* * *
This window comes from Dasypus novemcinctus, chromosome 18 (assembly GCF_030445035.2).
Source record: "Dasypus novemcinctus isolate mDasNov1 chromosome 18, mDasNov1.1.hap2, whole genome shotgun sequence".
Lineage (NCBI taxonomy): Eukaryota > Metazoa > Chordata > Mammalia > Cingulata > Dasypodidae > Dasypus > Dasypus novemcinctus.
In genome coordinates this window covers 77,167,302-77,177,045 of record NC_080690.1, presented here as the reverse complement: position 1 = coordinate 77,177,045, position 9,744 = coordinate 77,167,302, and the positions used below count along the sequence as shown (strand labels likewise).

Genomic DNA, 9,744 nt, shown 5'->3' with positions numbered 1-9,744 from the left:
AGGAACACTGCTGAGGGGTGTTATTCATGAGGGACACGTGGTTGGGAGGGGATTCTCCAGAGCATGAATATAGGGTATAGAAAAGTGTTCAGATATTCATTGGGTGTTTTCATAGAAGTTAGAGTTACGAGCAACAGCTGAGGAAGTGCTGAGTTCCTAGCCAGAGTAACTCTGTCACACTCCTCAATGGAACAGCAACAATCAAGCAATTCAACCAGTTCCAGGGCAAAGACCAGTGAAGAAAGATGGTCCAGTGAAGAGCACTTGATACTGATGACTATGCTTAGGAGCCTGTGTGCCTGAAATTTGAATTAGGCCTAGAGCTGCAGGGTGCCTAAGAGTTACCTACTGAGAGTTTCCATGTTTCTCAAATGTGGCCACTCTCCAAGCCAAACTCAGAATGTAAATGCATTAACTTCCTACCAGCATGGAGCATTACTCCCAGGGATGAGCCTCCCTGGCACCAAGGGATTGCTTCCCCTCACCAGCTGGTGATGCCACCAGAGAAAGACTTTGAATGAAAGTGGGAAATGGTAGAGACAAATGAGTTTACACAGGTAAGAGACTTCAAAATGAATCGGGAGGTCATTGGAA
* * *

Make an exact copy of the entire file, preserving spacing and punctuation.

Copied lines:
This window comes from Dasypus novemcinctus, chromosome 18 (assembly GCF_030445035.2).
Source record: "Dasypus novemcinctus isolate mDasNov1 chromosome 18, mDasNov1.1.hap2, whole genome shotgun sequence".
Lineage (NCBI taxonomy): Eukaryota > Metazoa > Chordata > Mammalia > Cingulata > Dasypodidae > Dasypus > Dasypus novemcinctus.
In genome coordinates this window covers 77,167,302-77,177,045 of record NC_080690.1, presented here as the reverse complement: position 1 = coordinate 77,177,045, position 9,744 = coordinate 77,167,302, and the positions used below count along the sequence as shown (strand labels likewise).

Genomic DNA, 9,744 nt, shown 5'->3' with positions numbered 1-9,744 from the left:
AGGAACACTGCTGAGGGGTGTTATTCATGAGGGACACGTGGTTGGGAGGGGATTCTCCAGAGCATGAATATAGGGTATAGAAAAGTGTTCAGATATTCATTGGGTGTTTTCATAGAAGTTAGAGTTACGAGCAACAGCTGAGGAAGTGCTGAGTTCCTAGCCAGAGTAACTCTGTCACACTCCTCAATGGAACAGCAACAATCAAGCAATTCAACCAGTTCCAGGGCAAAGACCAGTGAAGAAAGATGGTCCAGTGAAGAGCACTTGATACTGATGACTATGCTTAGGAGCCTGTGTGCCTGAAATTTGAATTAGGCCTAGAGCTGCAGGGTGCCTAAGAGTTACCTACTGAGAGTTTCCATGTTTCTCAAATGTGGCCACTCTCCAAGCCAAACTCAGAATGTAAATGCATTAACTTCCTACCAGCATGGAGCATTACTCCCAGGGATGAGCCTCCCTGGCACCAAGGGATTGCTTCCCCTCACCAGCTGGTGATGCCACCAGAGAAAGACTTTGAATGAAAGTGGGAAATGGTAGAGACAAATGAGTTTACACAGGTAAGAGACTTCAAAATGAATCGGGAGGTCATTGGAA